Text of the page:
In certain cases, melatonin supplements may help to reschedule circadian rhythms when timed correctly and help an SWSD patient go to bed and wake up at different times of the day. The supplements are available as over-the-counter meds that aren’t regulated by the Food and Drug Administration (FDA), meaning that they can be purchased with ease. However, it is advisable to consult a doctor to help you determine if this form of treatment is the best option for your condition.


Caffeine is a strong natural nootropic known for boosting alertness and improving productivity during work shifts. Little wonder that about 63 percent of employees in the U.S. have a workplace coffee area [8].

A single cup of coffee (which contains 100–200 mg of caffeine) has been found to improve focus and alertness in most individuals who use it just before pulling an all-nighter. The effects of caffeine typically set in within 15–45 minutes of intake and stay active in the body for about 3–5 hours. Consequently, grabbing a cup of coffee might help you perform optimally during your work shift [9]. However, caffeine isn’t always regarded as a great option because of the sudden energy crash, extreme fatigue, and jitters that follow as its effects wear off.

If you plan on using coffee, do well to take it around the beginning half of your work shift. This way, you wouldn’t need to take so much of it, and its effects would have worn off before your sleeping time.

Safe Medications for Shift Work Sleep Disorder

If you’ve tried improving your SWSD through the non-medical treatments, plus working on your sleep hygiene and practicing relaxation without any improvements, then it might be time to try out medications. However, when it comes to using sleeping pills or cognitive enhancers, it is important to strictly adhere to your doctor’s instructions. Taking drugs incorrectly might make them ineffective, increase the risk of side effects, or even worsen your symptoms.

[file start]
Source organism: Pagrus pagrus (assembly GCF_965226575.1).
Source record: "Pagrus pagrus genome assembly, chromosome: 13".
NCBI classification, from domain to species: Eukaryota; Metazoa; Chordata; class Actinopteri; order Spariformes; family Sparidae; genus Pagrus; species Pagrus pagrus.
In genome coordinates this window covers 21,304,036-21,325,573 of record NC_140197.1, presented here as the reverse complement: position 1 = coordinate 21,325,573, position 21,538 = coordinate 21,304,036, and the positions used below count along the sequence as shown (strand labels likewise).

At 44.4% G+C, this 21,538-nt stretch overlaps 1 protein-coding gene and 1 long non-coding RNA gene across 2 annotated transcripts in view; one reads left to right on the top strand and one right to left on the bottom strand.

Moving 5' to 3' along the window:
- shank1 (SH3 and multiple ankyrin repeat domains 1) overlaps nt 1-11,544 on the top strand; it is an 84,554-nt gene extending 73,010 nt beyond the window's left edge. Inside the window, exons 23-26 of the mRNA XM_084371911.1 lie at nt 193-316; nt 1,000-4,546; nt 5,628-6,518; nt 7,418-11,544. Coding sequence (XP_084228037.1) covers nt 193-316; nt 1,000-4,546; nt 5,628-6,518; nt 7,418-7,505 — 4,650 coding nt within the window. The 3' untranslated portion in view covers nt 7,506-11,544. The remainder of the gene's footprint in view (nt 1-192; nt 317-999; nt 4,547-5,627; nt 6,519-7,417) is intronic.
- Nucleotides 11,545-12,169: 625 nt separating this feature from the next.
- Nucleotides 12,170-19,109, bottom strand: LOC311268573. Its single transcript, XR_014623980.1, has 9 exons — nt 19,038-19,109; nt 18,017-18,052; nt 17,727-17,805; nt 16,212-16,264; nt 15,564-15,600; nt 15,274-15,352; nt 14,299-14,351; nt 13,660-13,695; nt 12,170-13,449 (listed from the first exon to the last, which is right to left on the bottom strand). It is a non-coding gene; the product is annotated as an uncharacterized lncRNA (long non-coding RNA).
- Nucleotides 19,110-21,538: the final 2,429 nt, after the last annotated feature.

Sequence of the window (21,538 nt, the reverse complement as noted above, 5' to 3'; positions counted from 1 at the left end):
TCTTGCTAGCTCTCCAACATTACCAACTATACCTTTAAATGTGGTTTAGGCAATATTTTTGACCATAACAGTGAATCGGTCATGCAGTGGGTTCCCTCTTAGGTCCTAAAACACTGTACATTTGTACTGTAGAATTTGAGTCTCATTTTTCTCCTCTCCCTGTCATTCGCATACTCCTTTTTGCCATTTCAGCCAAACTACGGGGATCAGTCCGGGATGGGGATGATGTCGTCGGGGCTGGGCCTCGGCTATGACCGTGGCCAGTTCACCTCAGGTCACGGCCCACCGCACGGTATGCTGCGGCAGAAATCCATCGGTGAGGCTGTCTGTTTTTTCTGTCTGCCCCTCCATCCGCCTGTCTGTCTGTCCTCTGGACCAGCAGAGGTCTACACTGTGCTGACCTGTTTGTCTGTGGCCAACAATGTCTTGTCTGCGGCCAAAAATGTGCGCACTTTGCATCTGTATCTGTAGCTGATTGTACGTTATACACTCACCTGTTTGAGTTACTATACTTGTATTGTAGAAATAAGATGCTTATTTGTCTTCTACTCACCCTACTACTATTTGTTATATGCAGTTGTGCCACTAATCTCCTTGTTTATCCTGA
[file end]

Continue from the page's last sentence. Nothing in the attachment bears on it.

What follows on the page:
Modafinil and armodafinil are two effective medications that have, over the years, proven to be well-tolerated and safe for treating shift work sleep disorder. They both have a low potential for abuse and dependence [10].

Modafinil (Provigil)

Modafinil is a stimulant, but one with a difference. Unlike caffeine that causes jitters and amphetamines that are habit-forming, it has limited side effects and can be started and stopped without causing any withdrawal symptoms. In fact, researchers from Harvard and Oxford regard medicine as “the world’s first safe smart drug.”


Commonly sold under the brand name Provigil, modafinil helps people who feel sleepy while on the job stay awake, alert, and focused. It works by increasing the quantity of dopamine, serotonin, and other chemical neurotransmitters in the brain that influence the sleep-wake cycle, mood, and cognitive function.

Armodafinil (Nuvigil)

Armodafinil is yet another safe and effective stimulant used to treat excessive daytime sleepiness caused by SWSD and other sleep disorders. It is a longer-lasting version (contains only the (R)-(−)-enantiomer) of racemic modafinil. Consequently, it has a longer half-life and is about 1.33 times stronger than modafinil [11]. This means that a smaller dose of it packs a punch similar to what a higher dose of modafinil does.